Takk fyrir það gamla!

Hæ, hæ, everyone! Gleðilegt nýt ár og takk fyrir það gamla! (Happy New Year and thanks for the old one!…the old year, that is.)

Last New Year’s Eve, Mark, our friend Graham, and I went for a really nice dinner at Skólabrú, which now seems to be our go-to fancy restaurant around the holidays, and then made our way up to Hallgrímskirkja watch the fireworks from the liftoff zone. We had a very good night with all the other foreigners (Icelanders don’t really go out-out on New Year’s, more anon) and had somewhat similar plans this year—mainly that we were going to watch the fireworks from the church. But our plans ended up diverging quite a bit, to unexpectedly good effect.

We ended up celebrating New Year’s Eve with our landlady, her daughter, and sister-in-law, and had what I believe was a rather traditional—that is to say, family-style—celebration. While in many cities (New York, for instance) New Year’s Eve is a rather crrrrazzy holiday for going out  with friends and drinking a lot, in Iceland, it is a really home-based, family-oriented one. That doesn’t mean that people don’t still drink a lot, for the record—just that they do it with their gramas.

On New Year’s Eve, people here tend to have big, fancy parties with their whole family and perhaps a few close friends (or boyfriends/girlfriends). Walking around our neighborhood we noticed (because people turn on all the lights, light all the candles, and leave the windows open) that most people weren’t just dressed up for the occasion: they were in full formal wear. Men in tuxes—or at least suits—and women in evening gowns and cocktail dresses. (A good rule of thumb for going to Icelandic parties and events: always dress up more. Whatever you are wearing is probably not as dressy as what most other people will be wearing. So don’t be afraid to throw on the pearls, or add the sequins or, at the very least, a tie.)

After a big (lamb) dinner, people might go out to a nearby brenna, or bonfire, maybe sing a bit, maybe just chat with the neighbors and look on fondly as children wave about flares and jump troublingly close (this from an overprotective American perspective) to open flames, and then everyone is back inside and in front of the TV by 10:30, when the annual New Year’s spoof TV show, or Áramótaskaupið, begins.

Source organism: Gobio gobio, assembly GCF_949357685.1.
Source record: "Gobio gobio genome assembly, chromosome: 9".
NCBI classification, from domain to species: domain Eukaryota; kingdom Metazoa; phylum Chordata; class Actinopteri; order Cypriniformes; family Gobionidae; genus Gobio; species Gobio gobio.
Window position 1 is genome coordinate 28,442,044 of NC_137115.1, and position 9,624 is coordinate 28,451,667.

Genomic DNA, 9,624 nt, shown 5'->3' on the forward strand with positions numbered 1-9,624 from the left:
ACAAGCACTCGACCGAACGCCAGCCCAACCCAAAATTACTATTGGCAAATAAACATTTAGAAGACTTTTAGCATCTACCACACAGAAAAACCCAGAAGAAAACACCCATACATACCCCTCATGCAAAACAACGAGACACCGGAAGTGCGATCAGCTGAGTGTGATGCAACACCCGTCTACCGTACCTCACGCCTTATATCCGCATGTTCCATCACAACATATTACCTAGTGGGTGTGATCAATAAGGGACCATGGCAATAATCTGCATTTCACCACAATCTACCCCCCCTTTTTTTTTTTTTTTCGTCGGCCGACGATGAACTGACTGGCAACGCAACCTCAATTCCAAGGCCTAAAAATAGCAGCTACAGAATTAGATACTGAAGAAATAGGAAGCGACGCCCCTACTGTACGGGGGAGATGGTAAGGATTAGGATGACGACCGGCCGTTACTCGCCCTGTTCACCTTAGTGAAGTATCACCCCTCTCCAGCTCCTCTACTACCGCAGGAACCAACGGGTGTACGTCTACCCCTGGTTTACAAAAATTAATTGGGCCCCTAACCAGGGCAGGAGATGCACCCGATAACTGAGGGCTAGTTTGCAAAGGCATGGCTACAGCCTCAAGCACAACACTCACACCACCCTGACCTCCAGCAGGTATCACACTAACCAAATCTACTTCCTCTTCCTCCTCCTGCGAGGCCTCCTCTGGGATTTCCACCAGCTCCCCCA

This ends at 11:30, by which point, everyone gets coated up and heads into the streets to set off all of the professional-grade rockets and fireworks that they have been collecting for the occasion. (Don’t for a second believe, however, that they haven’t been setting these fireworks off for hours, though: as soon as it gets dark [4:30] and often before [we started hearing them around noon, point of fact] people starting lighting these off at random, and usually in large quantities. If you couldn’t see your neighbors calmly clinking their champagne glasses next door in their formal wear, you might think you had entered a war zone.)

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Ourselves? We had the nice lamb dinner, and then walked out to the bonfire which had been lit on the ocean path just behind our house. Then we walked around the neighborhood, watched dads setting off rockets (or, in several cases, just lighting cardboard boxes filled with them before running for cover), and watching knee-high children boldly hold giant red flare sticks out in front of them like it ain’t no thing. We returned to the bonfire (now abandoned, as the Áramótaskaupið had started, but still burning and really nice and peaceful), and then we came back just in time for the last half of the TV show (I understood maybe 30% of the jokes…yay, studying and visual context). We then realized, too late, that we didn’t have time to drink the hot chocolate (not just any old cocoa, but rather pure chocolate bars melted into milk, for the record) and head up to the church for the fireworks before midnight.

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We were disappointed briefly, because that had been so great last year. But this disappointment faded when we went outside and—owing to our great vantage point and the lack of houses blocking the view [because of the domestic airport]—we could not only see the fireworks in town at the church, but also all the fireworks going off in the suburbs, in Kopavogur, on the East side of town…literally all around us. (Mark said it was like watching an alien invasion, which was actually quite apt, I think.)

This is, of course, not to mention all of the fireworks suddenly going off right in our own street. And I tell you, as crazy as Icelandic fireworks are to see in the middle of a city, they are doubly triply so in a quiet, residential neighborhood. This explosional panorama began about 15 minutes before midnight, gained speed, completely freaked out at the stroke of, and then kept going for at least an hour. (They’ll go off at random until the 6th, actually.)

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So at the stroke of 2014, we were standing on our street corner, joined by our hosts and other families who had also piled out of their houses—evening gowns and stilettos and all. It was a sweet picture, them all wishing each other a happy new year while passing champagne bottles from grandmother to granddaughter, lighting cigars, and laughing as their grandsons failed to light off rockets properly. It was that wonderfully Icelandic cosy-chaos, and made for a very good New Year’s Eve.

Pictures obviously don’t do it justice, but perhaps the above give you an idea. (There are also more photos here, some rather blurry, but hey!) You can also check out this Live Cam taken on New Year’s Eve in central Reykjavík. And even better, perhaps, is this video taken by Andrés Sighvatsson with a GoPro camera (maybe attached to a remote control plane?) of fireworks in Hafnafjörður:

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